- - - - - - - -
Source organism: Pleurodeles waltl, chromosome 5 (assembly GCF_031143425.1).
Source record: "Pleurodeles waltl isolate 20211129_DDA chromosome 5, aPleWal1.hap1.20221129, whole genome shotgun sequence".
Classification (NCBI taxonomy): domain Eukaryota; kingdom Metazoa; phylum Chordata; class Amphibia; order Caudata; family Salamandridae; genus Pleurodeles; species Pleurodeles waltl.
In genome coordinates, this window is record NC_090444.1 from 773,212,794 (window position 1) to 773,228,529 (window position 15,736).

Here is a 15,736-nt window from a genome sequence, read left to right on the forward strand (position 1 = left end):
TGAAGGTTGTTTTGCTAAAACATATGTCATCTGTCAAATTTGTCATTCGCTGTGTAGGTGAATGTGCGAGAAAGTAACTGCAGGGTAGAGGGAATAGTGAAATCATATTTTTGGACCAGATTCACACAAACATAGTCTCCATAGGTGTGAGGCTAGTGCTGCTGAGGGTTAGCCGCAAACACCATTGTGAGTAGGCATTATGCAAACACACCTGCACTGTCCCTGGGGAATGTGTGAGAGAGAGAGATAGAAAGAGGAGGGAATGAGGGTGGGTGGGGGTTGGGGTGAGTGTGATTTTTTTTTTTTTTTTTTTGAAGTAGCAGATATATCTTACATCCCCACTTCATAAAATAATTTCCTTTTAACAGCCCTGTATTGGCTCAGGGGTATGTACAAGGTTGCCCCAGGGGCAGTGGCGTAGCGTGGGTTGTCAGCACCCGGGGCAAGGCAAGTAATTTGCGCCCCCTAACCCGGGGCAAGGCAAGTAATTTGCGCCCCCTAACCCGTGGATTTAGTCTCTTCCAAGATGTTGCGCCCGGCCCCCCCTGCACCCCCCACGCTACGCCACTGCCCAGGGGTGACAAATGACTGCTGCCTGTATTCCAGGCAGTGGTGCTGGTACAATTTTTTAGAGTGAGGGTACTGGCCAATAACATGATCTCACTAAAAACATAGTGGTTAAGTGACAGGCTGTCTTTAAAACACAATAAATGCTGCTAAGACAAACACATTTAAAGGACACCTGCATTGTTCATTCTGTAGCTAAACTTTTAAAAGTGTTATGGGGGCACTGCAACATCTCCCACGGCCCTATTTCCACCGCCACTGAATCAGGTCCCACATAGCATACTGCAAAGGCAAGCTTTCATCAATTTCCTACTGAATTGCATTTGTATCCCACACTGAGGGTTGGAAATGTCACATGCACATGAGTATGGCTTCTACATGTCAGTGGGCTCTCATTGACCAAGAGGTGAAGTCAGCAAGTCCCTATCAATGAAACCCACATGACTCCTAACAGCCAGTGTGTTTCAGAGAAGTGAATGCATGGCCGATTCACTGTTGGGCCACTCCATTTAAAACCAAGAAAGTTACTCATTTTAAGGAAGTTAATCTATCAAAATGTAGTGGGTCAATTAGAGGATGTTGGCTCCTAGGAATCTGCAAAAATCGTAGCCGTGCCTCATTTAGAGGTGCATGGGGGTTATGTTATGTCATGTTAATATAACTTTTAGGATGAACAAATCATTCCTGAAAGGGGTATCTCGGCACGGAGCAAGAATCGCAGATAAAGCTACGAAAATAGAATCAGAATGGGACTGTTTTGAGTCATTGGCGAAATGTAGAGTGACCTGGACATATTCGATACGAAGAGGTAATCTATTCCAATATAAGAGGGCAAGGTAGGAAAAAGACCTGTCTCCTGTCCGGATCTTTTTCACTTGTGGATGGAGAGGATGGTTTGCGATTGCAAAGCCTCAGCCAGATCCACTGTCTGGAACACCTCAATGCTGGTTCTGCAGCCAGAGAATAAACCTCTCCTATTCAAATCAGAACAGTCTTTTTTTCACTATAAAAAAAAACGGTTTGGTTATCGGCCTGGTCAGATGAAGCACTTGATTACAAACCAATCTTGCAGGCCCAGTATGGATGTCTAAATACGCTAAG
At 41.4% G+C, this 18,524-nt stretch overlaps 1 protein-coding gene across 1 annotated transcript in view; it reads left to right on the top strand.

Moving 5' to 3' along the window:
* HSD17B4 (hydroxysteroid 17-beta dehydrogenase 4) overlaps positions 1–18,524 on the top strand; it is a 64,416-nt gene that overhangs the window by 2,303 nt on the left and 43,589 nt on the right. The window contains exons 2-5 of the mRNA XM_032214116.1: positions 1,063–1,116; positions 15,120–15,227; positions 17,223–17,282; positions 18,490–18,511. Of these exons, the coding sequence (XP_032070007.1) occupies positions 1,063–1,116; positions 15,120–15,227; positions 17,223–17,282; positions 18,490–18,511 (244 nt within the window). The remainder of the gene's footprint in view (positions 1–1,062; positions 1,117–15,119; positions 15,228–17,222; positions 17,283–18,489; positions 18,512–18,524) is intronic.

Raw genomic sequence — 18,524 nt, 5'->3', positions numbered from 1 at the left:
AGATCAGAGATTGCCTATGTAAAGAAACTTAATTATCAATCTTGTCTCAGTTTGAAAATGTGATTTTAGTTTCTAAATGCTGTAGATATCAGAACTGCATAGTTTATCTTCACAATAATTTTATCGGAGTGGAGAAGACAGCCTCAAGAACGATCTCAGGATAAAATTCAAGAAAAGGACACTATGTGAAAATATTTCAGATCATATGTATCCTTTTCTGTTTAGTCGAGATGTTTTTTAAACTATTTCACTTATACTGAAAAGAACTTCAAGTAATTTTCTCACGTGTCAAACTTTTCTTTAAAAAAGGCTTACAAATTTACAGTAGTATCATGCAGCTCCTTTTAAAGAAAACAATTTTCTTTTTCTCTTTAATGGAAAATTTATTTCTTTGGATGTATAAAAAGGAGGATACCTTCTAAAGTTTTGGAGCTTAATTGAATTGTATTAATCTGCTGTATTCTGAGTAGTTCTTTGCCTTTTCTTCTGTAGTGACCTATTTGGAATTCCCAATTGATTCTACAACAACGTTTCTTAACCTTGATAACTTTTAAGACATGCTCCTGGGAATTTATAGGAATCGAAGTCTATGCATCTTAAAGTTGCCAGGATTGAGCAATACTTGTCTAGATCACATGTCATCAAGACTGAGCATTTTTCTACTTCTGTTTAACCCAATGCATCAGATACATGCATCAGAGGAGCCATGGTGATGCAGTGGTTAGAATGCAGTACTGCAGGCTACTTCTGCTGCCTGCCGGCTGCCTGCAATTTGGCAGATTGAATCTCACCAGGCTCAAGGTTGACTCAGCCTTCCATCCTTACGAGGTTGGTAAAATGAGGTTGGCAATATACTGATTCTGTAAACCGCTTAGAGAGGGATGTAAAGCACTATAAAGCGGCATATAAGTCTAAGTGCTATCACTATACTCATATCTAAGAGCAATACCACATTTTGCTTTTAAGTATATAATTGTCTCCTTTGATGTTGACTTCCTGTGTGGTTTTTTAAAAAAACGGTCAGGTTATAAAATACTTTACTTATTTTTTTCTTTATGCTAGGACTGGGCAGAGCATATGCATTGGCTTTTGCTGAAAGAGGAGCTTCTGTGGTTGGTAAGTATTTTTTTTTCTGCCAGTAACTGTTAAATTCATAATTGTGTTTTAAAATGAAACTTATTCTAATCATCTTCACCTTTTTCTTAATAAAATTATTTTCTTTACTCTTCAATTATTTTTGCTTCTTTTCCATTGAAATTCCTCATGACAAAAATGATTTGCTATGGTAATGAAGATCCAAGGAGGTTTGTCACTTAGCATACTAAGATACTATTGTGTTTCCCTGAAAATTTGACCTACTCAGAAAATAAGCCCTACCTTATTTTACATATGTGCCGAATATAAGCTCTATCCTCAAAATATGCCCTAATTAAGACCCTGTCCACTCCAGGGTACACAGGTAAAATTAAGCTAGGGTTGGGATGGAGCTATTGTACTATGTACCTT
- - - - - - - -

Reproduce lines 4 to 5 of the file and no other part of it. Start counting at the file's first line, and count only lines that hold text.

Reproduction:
In genome coordinates, this window is record NC_090444.1 from 773,212,794 (window position 1) to 773,228,529 (window position 15,736).

Here is a 15,736-nt window from a genome sequence, read left to right on the forward strand (position 1 = left end):